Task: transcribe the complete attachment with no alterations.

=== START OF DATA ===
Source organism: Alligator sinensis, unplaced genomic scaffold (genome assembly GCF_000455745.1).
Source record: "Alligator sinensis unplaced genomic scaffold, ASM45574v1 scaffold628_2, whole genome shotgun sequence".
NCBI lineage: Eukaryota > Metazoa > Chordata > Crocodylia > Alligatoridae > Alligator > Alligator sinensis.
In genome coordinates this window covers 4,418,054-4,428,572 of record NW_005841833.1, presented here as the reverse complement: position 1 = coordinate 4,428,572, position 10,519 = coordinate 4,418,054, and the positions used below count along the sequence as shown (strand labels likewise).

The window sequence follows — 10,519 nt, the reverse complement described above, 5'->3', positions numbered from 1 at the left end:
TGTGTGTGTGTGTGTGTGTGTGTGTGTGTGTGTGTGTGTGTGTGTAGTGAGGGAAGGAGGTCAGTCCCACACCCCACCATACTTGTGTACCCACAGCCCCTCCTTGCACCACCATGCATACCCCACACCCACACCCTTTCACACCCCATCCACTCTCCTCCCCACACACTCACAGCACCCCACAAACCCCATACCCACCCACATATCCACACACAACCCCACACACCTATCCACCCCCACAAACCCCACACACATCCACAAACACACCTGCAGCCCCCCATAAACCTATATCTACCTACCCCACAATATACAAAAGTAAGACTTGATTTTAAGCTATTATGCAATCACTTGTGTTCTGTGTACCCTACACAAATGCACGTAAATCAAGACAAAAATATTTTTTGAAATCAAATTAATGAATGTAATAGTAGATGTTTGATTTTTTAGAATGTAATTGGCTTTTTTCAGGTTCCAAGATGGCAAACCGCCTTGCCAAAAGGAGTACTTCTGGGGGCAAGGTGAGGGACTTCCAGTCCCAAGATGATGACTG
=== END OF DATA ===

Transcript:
Source organism: Alligator sinensis, unplaced genomic scaffold (genome assembly GCF_000455745.1).
Source record: "Alligator sinensis unplaced genomic scaffold, ASM45574v1 scaffold628_2, whole genome shotgun sequence".
NCBI lineage: Eukaryota > Metazoa > Chordata > Crocodylia > Alligatoridae > Alligator > Alligator sinensis.
In genome coordinates this window covers 4,418,054-4,428,572 of record NW_005841833.1, presented here as the reverse complement: position 1 = coordinate 4,428,572, position 10,519 = coordinate 4,418,054, and the positions used below count along the sequence as shown (strand labels likewise).

The window sequence follows — 10,519 nt, the reverse complement described above, 5'->3', positions numbered from 1 at the left end:
TGTGTGTGTGTGTGTGTGTGTGTGTGTGTGTGTGTGTGTGTGTGTAGTGAGGGAAGGAGGTCAGTCCCACACCCCACCATACTTGTGTACCCACAGCCCCTCCTTGCACCACCATGCATACCCCACACCCACACCCTTTCACACCCCATCCACTCTCCTCCCCACACACTCACAGCACCCCACAAACCCCATACCCACCCACATATCCACACACAACCCCACACACCTATCCACCCCCACAAACCCCACACACATCCACAAACACACCTGCAGCCCCCCATAAACCTATATCTACCTACCCCACAATATACAAAAGTAAGACTTGATTTTAAGCTATTATGCAATCACTTGTGTTCTGTGTACCCTACACAAATGCACGTAAATCAAGACAAAAATATTTTTTGAAATCAAATTAATGAATGTAATAGTAGATGTTTGATTTTTTAGAATGTAATTGGCTTTTTTCAGGTTCCAAGATGGCAAACCGCCTTGCCAAAAGGAGTACTTCTGGGGGCAAGGTGAGGGACTTCCAGTCCCAAGATGATGACTG